It's for the simple reason that when we "count" we need a unit. If we are "counting" vectors, we need to know the "unit" vector, so that we know what "1" is.
Hi,
I have a problem in understanding the conceptual meaning of normalization. I know that normalization is essentially to make an coefficient or vectors equaled to 1. However, I don't quite understand why we need normalization, the rules for normalization and the interpretation of normalization .
Can people help me to clarify my thought?
Thanks.
From a dictionary of mathematical terms:
normal form n. a canonical form to which a given structure or object may be reduced.
normalize vb. to put into some normal form.
Now, of course, "canonical form" is probably not any less in need of elaboration than "normal form".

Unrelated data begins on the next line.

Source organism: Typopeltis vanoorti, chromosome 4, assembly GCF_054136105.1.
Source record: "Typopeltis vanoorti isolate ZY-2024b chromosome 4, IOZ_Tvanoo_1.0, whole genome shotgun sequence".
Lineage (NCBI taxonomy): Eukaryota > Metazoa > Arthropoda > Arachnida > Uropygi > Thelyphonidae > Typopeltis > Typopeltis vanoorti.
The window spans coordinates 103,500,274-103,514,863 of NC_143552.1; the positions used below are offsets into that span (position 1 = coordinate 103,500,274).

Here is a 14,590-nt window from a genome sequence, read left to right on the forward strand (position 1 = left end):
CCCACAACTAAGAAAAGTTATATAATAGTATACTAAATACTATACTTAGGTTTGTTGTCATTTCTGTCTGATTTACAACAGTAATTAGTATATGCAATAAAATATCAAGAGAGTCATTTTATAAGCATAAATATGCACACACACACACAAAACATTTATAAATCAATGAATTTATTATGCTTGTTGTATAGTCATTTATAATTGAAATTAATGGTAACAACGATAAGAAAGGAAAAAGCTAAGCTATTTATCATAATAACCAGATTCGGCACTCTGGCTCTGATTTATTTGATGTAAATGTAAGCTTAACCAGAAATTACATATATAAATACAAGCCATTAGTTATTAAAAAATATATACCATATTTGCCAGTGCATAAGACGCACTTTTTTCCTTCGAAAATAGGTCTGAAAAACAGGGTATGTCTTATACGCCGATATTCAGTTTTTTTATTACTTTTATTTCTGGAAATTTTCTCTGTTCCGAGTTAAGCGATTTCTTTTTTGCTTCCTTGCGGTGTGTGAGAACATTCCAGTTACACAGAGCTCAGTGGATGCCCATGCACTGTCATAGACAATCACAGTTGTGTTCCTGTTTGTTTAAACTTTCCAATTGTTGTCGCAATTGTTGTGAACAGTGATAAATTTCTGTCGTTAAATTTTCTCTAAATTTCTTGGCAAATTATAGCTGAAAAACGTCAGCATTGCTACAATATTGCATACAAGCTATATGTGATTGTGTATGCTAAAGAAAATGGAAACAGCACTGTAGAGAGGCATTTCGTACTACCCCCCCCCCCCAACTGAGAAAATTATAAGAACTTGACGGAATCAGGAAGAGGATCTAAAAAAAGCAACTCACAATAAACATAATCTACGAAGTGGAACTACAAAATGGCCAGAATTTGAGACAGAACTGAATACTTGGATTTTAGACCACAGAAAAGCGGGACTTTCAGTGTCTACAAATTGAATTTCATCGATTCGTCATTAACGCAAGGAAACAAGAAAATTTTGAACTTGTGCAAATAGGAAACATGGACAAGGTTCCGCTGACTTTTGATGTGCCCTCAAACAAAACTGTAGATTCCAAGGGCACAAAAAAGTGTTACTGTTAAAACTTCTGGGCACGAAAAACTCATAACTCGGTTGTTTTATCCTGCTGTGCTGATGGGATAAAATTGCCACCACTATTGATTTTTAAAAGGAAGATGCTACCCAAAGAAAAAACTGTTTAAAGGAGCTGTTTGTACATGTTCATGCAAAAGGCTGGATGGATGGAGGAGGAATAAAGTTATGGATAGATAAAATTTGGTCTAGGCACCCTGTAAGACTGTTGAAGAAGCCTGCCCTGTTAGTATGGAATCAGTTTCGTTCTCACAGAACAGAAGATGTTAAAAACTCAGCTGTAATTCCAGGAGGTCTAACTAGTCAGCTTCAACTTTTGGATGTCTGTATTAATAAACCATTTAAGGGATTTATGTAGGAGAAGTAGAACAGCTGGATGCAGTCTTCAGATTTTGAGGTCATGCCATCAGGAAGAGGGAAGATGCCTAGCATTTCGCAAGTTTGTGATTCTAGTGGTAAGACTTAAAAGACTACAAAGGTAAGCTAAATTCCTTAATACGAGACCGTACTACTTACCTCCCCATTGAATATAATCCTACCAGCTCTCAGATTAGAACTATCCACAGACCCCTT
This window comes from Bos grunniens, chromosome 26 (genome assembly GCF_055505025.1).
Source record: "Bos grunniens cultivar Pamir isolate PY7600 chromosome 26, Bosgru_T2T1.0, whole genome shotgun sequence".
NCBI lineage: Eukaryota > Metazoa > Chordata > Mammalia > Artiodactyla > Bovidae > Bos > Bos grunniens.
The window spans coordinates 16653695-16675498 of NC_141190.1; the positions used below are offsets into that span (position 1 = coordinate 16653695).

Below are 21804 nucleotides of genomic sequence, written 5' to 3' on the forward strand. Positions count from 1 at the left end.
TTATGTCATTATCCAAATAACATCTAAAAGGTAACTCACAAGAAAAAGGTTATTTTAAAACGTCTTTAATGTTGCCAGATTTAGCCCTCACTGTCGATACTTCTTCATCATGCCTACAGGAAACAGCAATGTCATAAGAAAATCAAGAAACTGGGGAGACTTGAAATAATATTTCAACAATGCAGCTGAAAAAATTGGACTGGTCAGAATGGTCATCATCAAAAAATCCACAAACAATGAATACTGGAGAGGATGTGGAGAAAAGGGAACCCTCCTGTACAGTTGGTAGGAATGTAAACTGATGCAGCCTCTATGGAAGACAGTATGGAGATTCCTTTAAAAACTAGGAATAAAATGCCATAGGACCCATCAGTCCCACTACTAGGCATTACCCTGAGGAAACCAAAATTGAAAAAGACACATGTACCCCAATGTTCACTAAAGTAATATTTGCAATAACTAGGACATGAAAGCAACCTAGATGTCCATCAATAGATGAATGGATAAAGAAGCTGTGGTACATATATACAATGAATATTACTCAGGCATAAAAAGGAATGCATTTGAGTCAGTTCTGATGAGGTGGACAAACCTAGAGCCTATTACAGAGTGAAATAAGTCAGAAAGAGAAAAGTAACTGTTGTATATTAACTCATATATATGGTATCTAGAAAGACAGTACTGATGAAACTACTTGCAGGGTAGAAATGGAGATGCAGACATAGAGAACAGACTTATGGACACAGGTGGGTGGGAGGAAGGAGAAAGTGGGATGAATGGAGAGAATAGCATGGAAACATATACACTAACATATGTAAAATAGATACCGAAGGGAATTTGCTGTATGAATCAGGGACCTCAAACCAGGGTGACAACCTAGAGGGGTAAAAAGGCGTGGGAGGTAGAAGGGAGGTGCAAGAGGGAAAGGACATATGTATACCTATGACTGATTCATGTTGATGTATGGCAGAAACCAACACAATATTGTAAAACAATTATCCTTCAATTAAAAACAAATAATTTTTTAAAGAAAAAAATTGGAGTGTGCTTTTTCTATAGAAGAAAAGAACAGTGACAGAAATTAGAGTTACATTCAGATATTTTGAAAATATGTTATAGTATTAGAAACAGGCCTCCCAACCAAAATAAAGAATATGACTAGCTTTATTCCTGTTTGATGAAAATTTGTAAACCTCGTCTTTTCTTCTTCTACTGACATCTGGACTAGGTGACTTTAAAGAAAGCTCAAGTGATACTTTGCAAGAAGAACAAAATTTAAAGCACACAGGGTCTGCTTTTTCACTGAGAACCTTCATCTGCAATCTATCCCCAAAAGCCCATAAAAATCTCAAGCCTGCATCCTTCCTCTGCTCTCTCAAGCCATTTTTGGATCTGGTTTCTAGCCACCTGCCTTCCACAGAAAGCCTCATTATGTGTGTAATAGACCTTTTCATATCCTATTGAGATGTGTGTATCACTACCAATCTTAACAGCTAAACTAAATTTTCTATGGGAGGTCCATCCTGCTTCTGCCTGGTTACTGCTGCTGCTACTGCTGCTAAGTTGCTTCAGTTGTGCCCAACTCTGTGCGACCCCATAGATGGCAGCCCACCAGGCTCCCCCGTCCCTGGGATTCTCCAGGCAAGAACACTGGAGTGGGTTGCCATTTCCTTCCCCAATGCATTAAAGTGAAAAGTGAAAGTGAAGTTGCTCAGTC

But the general idea behind "normal forms" is this: you have certain "mathematical objects" of a rather abstract nature, like functions, or direction in a space, or .. you name it.
And you have certain syntactical representations of those mathematical objects. Ideally, the syntactical representation would be unique, so that one could decide about the equality or inequality of the mathematical objects represented by the two syntactical forms by just comparing the syntactical forms themselves. For example, you are given two functions, each defined by some rather elaborate term, and you are asked to check whether these two terms actually represent/define the same function or not.
Similarly, a normalized vector is a unique representation of a particular direction in a given vector space. If you want to check whether two given vectors have the same direction, you might usefully normalize both of them (because this does not change their direction) in order to do so.